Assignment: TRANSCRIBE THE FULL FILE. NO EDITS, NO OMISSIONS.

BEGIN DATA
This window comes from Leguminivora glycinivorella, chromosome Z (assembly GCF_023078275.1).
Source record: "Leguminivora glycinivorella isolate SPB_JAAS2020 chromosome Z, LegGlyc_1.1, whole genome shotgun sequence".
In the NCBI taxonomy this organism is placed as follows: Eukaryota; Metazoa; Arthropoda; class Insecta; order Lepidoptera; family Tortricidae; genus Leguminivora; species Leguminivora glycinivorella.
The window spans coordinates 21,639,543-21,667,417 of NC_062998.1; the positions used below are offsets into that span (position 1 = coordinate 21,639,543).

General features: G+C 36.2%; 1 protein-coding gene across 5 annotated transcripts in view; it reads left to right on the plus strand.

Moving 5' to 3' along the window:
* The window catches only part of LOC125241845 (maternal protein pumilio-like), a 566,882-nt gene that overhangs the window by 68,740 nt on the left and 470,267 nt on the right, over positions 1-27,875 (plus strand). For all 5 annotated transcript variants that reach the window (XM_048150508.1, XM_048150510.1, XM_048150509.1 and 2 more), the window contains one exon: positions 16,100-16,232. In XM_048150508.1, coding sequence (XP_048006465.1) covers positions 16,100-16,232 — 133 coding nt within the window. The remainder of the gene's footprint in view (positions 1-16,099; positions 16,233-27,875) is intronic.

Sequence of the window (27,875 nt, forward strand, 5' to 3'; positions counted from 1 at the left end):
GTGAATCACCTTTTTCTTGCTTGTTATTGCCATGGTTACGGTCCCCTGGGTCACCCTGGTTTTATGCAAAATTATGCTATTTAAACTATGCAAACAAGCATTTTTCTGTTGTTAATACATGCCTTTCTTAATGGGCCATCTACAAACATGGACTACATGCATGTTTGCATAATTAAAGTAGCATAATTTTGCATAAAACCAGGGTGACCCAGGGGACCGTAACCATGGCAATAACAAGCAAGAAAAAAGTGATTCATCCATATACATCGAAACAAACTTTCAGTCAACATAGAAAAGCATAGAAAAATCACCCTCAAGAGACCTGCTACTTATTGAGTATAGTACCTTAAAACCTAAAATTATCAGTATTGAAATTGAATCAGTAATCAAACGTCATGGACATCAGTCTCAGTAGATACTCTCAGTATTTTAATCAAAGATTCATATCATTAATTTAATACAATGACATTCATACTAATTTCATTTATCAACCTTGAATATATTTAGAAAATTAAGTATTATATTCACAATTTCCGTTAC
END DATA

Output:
This window comes from Leguminivora glycinivorella, chromosome Z (assembly GCF_023078275.1).
Source record: "Leguminivora glycinivorella isolate SPB_JAAS2020 chromosome Z, LegGlyc_1.1, whole genome shotgun sequence".
In the NCBI taxonomy this organism is placed as follows: Eukaryota; Metazoa; Arthropoda; class Insecta; order Lepidoptera; family Tortricidae; genus Leguminivora; species Leguminivora glycinivorella.
The window spans coordinates 21,639,543-21,667,417 of NC_062998.1; the positions used below are offsets into that span (position 1 = coordinate 21,639,543).

General features: G+C 36.2%; 1 protein-coding gene across 5 annotated transcripts in view; it reads left to right on the plus strand.

Moving 5' to 3' along the window:
* The window catches only part of LOC125241845 (maternal protein pumilio-like), a 566,882-nt gene that overhangs the window by 68,740 nt on the left and 470,267 nt on the right, over positions 1-27,875 (plus strand). For all 5 annotated transcript variants that reach the window (XM_048150508.1, XM_048150510.1, XM_048150509.1 and 2 more), the window contains one exon: positions 16,100-16,232. In XM_048150508.1, coding sequence (XP_048006465.1) covers positions 16,100-16,232 — 133 coding nt within the window. The remainder of the gene's footprint in view (positions 1-16,099; positions 16,233-27,875) is intronic.

Sequence of the window (27,875 nt, forward strand, 5' to 3'; positions counted from 1 at the left end):
GTGAATCACCTTTTTCTTGCTTGTTATTGCCATGGTTACGGTCCCCTGGGTCACCCTGGTTTTATGCAAAATTATGCTATTTAAACTATGCAAACAAGCATTTTTCTGTTGTTAATACATGCCTTTCTTAATGGGCCATCTACAAACATGGACTACATGCATGTTTGCATAATTAAAGTAGCATAATTTTGCATAAAACCAGGGTGACCCAGGGGACCGTAACCATGGCAATAACAAGCAAGAAAAAAGTGATTCATCCATATACATCGAAACAAACTTTCAGTCAACATAGAAAAGCATAGAAAAATCACCCTCAAGAGACCTGCTACTTATTGAGTATAGTACCTTAAAACCTAAAATTATCAGTATTGAAATTGAATCAGTAATCAAACGTCATGGACATCAGTCTCAGTAGATACTCTCAGTATTTTAATCAAAGATTCATATCATTAATTTAATACAATGACATTCATACTAATTTCATTTATCAACCTTGAATATATTTAGAAAATTAAGTATTATATTCACAATTTCCGTTAC